The advent of high efficiency furnaces have helped conserve the use of earth’s natural resources, and has also meant lower heating bills for the homeowners. New furnaces extract more heat from a given amount of fuel than the older furnaces. The combustion process is more thorough and less heat is lost up the chimney. Since less heat is sent up the chimney, the flue has seldom opportunity to “dry out” as less efficient furnaces of the past have allowed. Once flue gases drop to 120 degrees F, condensation begins. Herein lies the side effect of high efficiency furnaces – excessive moisture in the flue. Traditionally built chimneys with clay liners will not last under this moisture assault.
It happens thousands of times each year. Damaged chimneys resulting in disaster. Carbon Monoxide leaks through cracks in flue lining and into your home. Even small amounts can make you and your family sick. There is also the risk of a chimney fire into a house fire. Highly combustible creosote can leak through even small cracks in the clay lining. Once ignited, a creosote fire can find its way though cracks, and dangerously increase chimney heat. Or the flames can simply penetrate cracks in the mortar and lining and ignite a home. In severe cases, the chimney erosion will lead to partial or complete internal collapse, blocking the flue and sending these poisonous gases into the home. A few cracked flue tiles is serious business!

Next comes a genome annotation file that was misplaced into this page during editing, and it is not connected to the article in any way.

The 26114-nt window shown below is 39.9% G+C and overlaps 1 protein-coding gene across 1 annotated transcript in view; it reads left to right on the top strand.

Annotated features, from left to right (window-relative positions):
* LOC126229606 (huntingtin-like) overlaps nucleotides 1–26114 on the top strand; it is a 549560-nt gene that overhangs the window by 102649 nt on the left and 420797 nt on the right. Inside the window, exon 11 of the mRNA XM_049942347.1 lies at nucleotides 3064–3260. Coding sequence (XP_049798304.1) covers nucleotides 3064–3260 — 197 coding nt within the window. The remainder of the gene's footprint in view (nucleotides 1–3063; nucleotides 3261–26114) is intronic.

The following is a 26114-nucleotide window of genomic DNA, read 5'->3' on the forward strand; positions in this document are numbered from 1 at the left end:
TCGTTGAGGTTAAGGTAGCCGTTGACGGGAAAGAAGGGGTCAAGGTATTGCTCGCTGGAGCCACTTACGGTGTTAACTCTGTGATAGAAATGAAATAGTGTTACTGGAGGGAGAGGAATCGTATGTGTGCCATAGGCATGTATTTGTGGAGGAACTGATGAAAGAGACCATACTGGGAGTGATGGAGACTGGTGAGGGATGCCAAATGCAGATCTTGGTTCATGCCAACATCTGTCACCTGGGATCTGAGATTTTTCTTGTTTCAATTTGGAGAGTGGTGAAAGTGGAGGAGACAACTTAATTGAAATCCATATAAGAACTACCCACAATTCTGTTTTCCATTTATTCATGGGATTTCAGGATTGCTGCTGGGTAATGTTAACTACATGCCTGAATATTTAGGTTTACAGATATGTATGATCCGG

But fortunately, the problems of a deteriorating gas or oil furnace flue can be corrected without completely rebuilding your chimney.